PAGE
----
Friday, November 30, 2012

Black Bean

Castanospermum australe
Family: FABACEAE

It takes a few years to see a reward, when we plant rainforest trees, but black beans are among the ones which put on a good show while still quite young. This lovely specimen in Highfields has been flowering for several years now. I don’t know it’s age, but it’s probably about 10 years old. The species is great value for a larger garden. It will grow quite fast to make a medium to large tree - about the size of the familiar camphor laurels, which are used as street trees in Toowoomba. It's dense, dark green canopy makes it a very good shade tree.






 The flowers appear on old wood, inside the canopy.














Flowers at all stages of development are on the tree at the same time, and make a perfect illustration, if you happen to be wanting to teach children how flowers “turn into” seeds.

These little green pods will develop into large brown seedpods, whose huge seeds will germinate if left sitting on damp soil in a pot - another interesting thing for children to see. They can use the pods as boats, once the seeds have been taken out. The circular depressions left by the seeds make good “seats” for tiny toys.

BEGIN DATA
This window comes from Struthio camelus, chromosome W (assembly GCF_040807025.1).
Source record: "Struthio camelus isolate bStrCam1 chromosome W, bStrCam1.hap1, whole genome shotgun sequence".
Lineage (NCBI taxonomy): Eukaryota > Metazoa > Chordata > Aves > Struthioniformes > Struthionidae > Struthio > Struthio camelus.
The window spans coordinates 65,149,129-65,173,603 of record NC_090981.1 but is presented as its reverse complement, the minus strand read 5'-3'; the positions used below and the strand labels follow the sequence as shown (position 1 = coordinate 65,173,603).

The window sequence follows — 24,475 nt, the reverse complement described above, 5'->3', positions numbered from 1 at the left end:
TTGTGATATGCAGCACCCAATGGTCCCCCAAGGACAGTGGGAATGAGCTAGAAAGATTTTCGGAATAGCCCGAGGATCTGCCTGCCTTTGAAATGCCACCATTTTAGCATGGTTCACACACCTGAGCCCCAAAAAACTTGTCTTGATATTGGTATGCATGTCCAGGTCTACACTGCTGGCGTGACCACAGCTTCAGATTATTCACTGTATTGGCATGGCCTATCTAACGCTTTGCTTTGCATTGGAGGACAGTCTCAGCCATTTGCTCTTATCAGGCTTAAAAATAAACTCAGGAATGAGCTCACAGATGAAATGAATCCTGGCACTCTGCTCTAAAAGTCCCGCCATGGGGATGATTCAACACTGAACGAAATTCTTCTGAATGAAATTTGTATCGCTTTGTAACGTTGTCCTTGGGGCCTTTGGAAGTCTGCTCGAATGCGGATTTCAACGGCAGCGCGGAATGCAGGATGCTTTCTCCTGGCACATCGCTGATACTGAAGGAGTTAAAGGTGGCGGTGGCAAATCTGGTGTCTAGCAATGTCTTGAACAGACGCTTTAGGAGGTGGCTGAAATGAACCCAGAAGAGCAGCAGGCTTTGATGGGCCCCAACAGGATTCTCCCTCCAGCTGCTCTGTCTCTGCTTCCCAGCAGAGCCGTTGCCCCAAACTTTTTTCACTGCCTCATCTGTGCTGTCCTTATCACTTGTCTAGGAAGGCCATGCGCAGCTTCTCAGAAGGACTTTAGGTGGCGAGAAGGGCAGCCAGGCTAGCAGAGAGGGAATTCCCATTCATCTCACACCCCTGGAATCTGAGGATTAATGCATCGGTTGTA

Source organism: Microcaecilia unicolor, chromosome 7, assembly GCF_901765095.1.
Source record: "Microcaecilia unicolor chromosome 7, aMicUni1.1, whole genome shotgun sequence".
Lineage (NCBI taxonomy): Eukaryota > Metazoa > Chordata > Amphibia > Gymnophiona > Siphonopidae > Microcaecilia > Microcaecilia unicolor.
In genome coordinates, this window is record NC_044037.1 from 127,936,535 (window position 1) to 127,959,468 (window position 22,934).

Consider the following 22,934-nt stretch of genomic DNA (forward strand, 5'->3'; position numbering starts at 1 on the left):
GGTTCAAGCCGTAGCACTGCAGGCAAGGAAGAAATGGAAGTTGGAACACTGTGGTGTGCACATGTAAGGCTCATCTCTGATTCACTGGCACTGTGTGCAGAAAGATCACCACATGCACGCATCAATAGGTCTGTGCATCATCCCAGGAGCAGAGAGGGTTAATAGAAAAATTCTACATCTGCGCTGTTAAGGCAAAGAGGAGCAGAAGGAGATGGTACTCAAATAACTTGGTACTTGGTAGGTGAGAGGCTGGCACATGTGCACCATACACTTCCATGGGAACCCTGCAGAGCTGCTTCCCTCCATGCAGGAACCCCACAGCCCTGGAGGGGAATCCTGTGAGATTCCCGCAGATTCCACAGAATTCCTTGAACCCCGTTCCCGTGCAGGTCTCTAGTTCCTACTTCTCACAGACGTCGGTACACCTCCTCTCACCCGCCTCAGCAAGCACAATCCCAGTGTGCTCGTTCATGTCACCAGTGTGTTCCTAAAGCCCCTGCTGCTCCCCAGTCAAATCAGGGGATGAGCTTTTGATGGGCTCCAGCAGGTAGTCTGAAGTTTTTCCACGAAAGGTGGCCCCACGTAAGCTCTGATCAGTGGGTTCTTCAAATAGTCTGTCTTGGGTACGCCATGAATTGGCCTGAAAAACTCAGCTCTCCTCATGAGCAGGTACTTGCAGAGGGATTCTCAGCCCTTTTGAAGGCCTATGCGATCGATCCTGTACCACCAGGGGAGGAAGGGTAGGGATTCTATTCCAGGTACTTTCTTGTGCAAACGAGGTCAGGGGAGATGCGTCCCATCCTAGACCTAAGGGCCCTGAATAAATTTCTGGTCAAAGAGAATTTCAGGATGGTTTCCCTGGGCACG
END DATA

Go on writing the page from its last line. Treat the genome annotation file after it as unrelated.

The special shape of the flowers shows us that the plant wants to attract nectar-eating birds as pollinators. The jacaranda in the background (an introduced tree, native to Amazon rainforests) has very little appeal to wildlife. The black bean, however, is pulling its weight as an active contributor to a healthy suburban environment.
It is drought hardy in the Toowoomba area, and tolerates light frosts.
For more on this plant, see Nov 2009 (or use the “search” box, at top left).

Black-fruited Sedge

Cyperus tetraphyllus
Family: CYPERACEAE
Plants’ scientific names can be as unsatisfactory as their common names. “Tetraphyllus” means “four leaves”, but this is obviously not a four-leafed plant.

I wonder whether the name might have been a reference to the leaf-like bracts that surround each seed-head. Perhaps the first plant examined seemed to be consistent in having four of them?